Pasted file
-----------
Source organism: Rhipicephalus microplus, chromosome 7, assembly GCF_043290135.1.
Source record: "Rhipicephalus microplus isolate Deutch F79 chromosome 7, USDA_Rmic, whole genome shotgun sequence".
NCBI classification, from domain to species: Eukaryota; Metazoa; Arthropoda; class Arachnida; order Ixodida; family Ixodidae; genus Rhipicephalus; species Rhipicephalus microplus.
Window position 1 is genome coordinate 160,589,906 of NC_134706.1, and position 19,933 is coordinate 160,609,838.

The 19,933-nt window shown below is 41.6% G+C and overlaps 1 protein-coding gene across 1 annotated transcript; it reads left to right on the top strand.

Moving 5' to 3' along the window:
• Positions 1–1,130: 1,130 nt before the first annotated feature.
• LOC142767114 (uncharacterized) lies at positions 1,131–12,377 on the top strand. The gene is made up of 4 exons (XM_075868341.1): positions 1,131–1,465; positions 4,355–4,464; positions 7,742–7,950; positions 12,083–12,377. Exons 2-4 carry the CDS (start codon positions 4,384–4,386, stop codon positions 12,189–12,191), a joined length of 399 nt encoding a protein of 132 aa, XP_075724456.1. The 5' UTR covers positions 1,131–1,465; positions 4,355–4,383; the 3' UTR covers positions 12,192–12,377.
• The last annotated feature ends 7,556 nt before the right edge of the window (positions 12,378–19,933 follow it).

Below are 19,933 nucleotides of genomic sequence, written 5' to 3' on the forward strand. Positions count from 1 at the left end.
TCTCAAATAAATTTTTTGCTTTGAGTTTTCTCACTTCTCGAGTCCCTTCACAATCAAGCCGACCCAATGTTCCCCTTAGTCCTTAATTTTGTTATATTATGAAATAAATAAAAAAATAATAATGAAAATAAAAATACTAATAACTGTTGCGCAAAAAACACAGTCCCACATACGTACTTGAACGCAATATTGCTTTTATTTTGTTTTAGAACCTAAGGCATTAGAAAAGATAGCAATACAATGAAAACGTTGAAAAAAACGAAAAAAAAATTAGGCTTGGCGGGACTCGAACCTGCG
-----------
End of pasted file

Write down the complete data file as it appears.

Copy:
Source organism: Rhipicephalus microplus, chromosome 7, assembly GCF_043290135.1.
Source record: "Rhipicephalus microplus isolate Deutch F79 chromosome 7, USDA_Rmic, whole genome shotgun sequence".
NCBI classification, from domain to species: Eukaryota; Metazoa; Arthropoda; class Arachnida; order Ixodida; family Ixodidae; genus Rhipicephalus; species Rhipicephalus microplus.
Window position 1 is genome coordinate 160,589,906 of NC_134706.1, and position 19,933 is coordinate 160,609,838.

The 19,933-nt window shown below is 41.6% G+C and overlaps 1 protein-coding gene across 1 annotated transcript; it reads left to right on the top strand.

Moving 5' to 3' along the window:
• Positions 1–1,130: 1,130 nt before the first annotated feature.
• LOC142767114 (uncharacterized) lies at positions 1,131–12,377 on the top strand. The gene is made up of 4 exons (XM_075868341.1): positions 1,131–1,465; positions 4,355–4,464; positions 7,742–7,950; positions 12,083–12,377. Exons 2-4 carry the CDS (start codon positions 4,384–4,386, stop codon positions 12,189–12,191), a joined length of 399 nt encoding a protein of 132 aa, XP_075724456.1. The 5' UTR covers positions 1,131–1,465; positions 4,355–4,383; the 3' UTR covers positions 12,192–12,377.
• The last annotated feature ends 7,556 nt before the right edge of the window (positions 12,378–19,933 follow it).

Below are 19,933 nucleotides of genomic sequence, written 5' to 3' on the forward strand. Positions count from 1 at the left end.
TCTCAAATAAATTTTTTGCTTTGAGTTTTCTCACTTCTCGAGTCCCTTCACAATCAAGCCGACCCAATGTTCCCCTTAGTCCTTAATTTTGTTATATTATGAAATAAATAAAAAAATAATAATGAAAATAAAAATACTAATAACTGTTGCGCAAAAAACACAGTCCCACATACGTACTTGAACGCAATATTGCTTTTATTTTGTTTTAGAACCTAAGGCATTAGAAAAGATAGCAATACAATGAAAACGTTGAAAAAAACGAAAAAAAAATTAGGCTTGGCGGGACTCGAACCTGCG